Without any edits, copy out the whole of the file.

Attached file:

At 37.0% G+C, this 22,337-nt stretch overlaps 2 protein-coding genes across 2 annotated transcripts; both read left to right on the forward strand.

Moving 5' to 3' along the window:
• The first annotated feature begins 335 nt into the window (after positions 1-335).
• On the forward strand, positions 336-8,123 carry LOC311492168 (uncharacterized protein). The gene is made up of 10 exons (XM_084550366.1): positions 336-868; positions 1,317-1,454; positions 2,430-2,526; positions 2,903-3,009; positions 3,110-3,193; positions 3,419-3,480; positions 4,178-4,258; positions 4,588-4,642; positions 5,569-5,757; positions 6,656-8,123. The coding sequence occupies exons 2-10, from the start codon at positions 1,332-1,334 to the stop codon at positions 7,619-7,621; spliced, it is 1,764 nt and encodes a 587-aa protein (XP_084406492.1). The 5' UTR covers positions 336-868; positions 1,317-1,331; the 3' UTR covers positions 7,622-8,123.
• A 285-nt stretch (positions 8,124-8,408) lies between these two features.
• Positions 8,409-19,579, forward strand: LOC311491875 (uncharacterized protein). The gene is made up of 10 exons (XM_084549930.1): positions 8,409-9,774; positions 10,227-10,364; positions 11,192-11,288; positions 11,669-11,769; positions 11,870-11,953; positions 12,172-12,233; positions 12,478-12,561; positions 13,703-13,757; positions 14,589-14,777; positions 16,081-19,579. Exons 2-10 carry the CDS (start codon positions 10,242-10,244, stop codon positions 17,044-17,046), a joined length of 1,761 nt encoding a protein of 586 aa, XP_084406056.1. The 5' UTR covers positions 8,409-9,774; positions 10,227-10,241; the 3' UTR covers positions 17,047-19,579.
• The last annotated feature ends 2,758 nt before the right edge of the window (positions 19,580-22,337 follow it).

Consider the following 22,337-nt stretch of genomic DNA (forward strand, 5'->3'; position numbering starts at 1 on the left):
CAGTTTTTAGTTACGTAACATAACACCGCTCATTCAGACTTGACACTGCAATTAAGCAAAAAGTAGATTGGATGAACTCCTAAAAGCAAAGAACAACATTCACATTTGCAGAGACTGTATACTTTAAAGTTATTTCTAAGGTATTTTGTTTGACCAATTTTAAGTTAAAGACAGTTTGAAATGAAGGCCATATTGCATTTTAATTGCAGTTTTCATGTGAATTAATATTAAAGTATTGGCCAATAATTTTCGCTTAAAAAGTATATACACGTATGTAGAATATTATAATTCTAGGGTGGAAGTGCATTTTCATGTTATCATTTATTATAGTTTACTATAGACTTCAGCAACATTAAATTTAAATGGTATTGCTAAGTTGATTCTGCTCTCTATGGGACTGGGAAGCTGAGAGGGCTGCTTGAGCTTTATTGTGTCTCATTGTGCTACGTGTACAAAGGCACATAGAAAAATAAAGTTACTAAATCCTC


At 37.0% G+C, this 22,337-nt stretch overlaps 2 protein-coding genes across 2 annotated transcripts; both read left to right on the forward strand.

Moving 5' to 3' along the window:
• The first annotated feature begins 335 nt into the window (after positions 1-335).
• On the forward strand, positions 336-8,123 carry LOC311492168 (uncharacterized protein). The gene is made up of 10 exons (XM_084550366.1): positions 336-868; positions 1,317-1,454; positions 2,430-2,526; positions 2,903-3,009; positions 3,110-3,193; positions 3,419-3,480; positions 4,178-4,258; positions 4,588-4,642; positions 5,569-5,757; positions 6,656-8,123. The coding sequence occupies exons 2-10, from the start codon at positions 1,332-1,334 to the stop codon at positions 7,619-7,621; spliced, it is 1,764 nt and encodes a 587-aa protein (XP_084406492.1). The 5' UTR covers positions 336-868; positions 1,317-1,331; the 3' UTR covers positions 7,622-8,123.
• A 285-nt stretch (positions 8,124-8,408) lies between these two features.
• Positions 8,409-19,579, forward strand: LOC311491875 (uncharacterized protein). The gene is made up of 10 exons (XM_084549930.1): positions 8,409-9,774; positions 10,227-10,364; positions 11,192-11,288; positions 11,669-11,769; positions 11,870-11,953; positions 12,172-12,233; positions 12,478-12,561; positions 13,703-13,757; positions 14,589-14,777; positions 16,081-19,579. Exons 2-10 carry the CDS (start codon positions 10,242-10,244, stop codon positions 17,044-17,046), a joined length of 1,761 nt encoding a protein of 586 aa, XP_084406056.1. The 5' UTR covers positions 8,409-9,774; positions 10,227-10,241; the 3' UTR covers positions 17,047-19,579.
• The last annotated feature ends 2,758 nt before the right edge of the window (positions 19,580-22,337 follow it).

Consider the following 22,337-nt stretch of genomic DNA (forward strand, 5'->3'; position numbering starts at 1 on the left):
CAGTTTTTAGTTACGTAACATAACACCGCTCATTCAGACTTGACACTGCAATTAAGCAAAAAGTAGATTGGATGAACTCCTAAAAGCAAAGAACAACATTCACATTTGCAGAGACTGTATACTTTAAAGTTATTTCTAAGGTATTTTGTTTGACCAATTTTAAGTTAAAGACAGTTTGAAATGAAGGCCATATTGCATTTTAATTGCAGTTTTCATGTGAATTAATATTAAAGTATTGGCCAATAATTTTCGCTTAAAAAGTATATACACGTATGTAGAATATTATAATTCTAGGGTGGAAGTGCATTTTCATGTTATCATTTATTATAGTTTACTATAGACTTCAGCAACATTAAATTTAAATGGTATTGCTAAGTTGATTCTGCTCTCTATGGGACTGGGAAGCTGAGAGGGCTGCTTGAGCTTTATTGTGTCTCATTGTGCTACGTGTACAAAGGCACATAGAAAAATAAAGTTACTAAATCCTC